Justice Middleton in his Federal Court judgment found that eight directors of the Centro group had breached their duties as directors by failing to notice multi-billion dollar accounting errors.
The 2006/2007 financial statements approved by the directors contained significant errors, including the incorrect classification of $1.5 billion short-term liabilities as long-term liabilities and the non-disclosure of short-term liabilities involving an associated company of approximately US$1.75 billion. The financial statements had been prepared by Centro’s management and approved by the directors.
Whilst Justice Middleton said in his judgment that there was no suggestion of dishonesty of the directors, the matters that were failed to be disclosed “were well known to the directors… or were matters that should have been well known to them.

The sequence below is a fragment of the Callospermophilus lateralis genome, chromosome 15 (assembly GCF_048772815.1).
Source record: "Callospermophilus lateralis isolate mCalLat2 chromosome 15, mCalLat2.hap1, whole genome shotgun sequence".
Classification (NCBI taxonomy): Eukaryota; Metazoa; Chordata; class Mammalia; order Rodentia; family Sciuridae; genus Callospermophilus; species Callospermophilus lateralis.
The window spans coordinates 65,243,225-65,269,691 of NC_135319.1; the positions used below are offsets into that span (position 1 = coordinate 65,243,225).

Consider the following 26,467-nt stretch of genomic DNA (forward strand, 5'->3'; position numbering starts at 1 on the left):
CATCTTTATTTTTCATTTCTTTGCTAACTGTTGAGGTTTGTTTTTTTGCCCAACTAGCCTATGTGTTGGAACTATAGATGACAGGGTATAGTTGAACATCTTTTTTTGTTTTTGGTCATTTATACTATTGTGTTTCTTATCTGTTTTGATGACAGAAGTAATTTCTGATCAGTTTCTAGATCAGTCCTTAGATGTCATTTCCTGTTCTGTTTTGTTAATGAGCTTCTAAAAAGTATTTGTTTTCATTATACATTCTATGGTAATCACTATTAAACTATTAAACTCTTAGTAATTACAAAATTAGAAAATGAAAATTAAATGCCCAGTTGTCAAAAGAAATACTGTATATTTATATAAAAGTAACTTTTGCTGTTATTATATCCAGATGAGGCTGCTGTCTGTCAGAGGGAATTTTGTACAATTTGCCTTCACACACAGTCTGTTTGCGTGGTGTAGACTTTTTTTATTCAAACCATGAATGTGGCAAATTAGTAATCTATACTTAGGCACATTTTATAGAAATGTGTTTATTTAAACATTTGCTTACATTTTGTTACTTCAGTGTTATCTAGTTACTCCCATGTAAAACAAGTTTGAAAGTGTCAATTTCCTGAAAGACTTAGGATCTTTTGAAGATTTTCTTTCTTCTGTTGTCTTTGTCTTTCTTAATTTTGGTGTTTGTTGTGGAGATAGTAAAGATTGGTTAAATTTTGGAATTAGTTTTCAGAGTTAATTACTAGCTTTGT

It was found that the directors had relied solely on their management, advisors and auditors and if the directors had “applied their minds” and “recognised the importance of their task” they would have questioned the non-disclosure and classification of the relevant debts. Accordingly, the directors “failed to take all reasonable steps to focus and consider… the financial statements.
This is a significant decision for corporate law and governance a highlights the importance of all directors being properly engaged in understanding and reviewing financial records in order to comply with their responsibilities and duties and not simply relying upon the advice of management and advisors.